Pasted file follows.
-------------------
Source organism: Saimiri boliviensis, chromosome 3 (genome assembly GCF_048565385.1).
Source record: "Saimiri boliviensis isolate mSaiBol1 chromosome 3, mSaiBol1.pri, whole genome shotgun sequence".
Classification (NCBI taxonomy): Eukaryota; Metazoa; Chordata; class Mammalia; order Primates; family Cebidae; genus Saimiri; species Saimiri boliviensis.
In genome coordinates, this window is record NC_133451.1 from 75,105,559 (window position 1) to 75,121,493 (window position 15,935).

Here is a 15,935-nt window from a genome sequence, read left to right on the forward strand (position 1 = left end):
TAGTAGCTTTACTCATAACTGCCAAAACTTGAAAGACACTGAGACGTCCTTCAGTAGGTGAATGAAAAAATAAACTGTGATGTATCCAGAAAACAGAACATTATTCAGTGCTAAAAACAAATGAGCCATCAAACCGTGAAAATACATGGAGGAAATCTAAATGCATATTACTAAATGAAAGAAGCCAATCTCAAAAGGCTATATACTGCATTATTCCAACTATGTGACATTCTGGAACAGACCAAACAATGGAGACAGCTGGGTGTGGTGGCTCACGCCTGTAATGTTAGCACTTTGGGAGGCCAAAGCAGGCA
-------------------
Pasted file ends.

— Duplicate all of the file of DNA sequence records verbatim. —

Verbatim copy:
Source organism: Saimiri boliviensis, chromosome 3 (genome assembly GCF_048565385.1).
Source record: "Saimiri boliviensis isolate mSaiBol1 chromosome 3, mSaiBol1.pri, whole genome shotgun sequence".
Classification (NCBI taxonomy): Eukaryota; Metazoa; Chordata; class Mammalia; order Primates; family Cebidae; genus Saimiri; species Saimiri boliviensis.
In genome coordinates, this window is record NC_133451.1 from 75,105,559 (window position 1) to 75,121,493 (window position 15,935).

Here is a 15,935-nt window from a genome sequence, read left to right on the forward strand (position 1 = left end):
TAGTAGCTTTACTCATAACTGCCAAAACTTGAAAGACACTGAGACGTCCTTCAGTAGGTGAATGAAAAAATAAACTGTGATGTATCCAGAAAACAGAACATTATTCAGTGCTAAAAACAAATGAGCCATCAAACCGTGAAAATACATGGAGGAAATCTAAATGCATATTACTAAATGAAAGAAGCCAATCTCAAAAGGCTATATACTGCATTATTCCAACTATGTGACATTCTGGAACAGACCAAACAATGGAGACAGCTGGGTGTGGTGGCTCACGCCTGTAATGTTAGCACTTTGGGAGGCCAAAGCAGGCA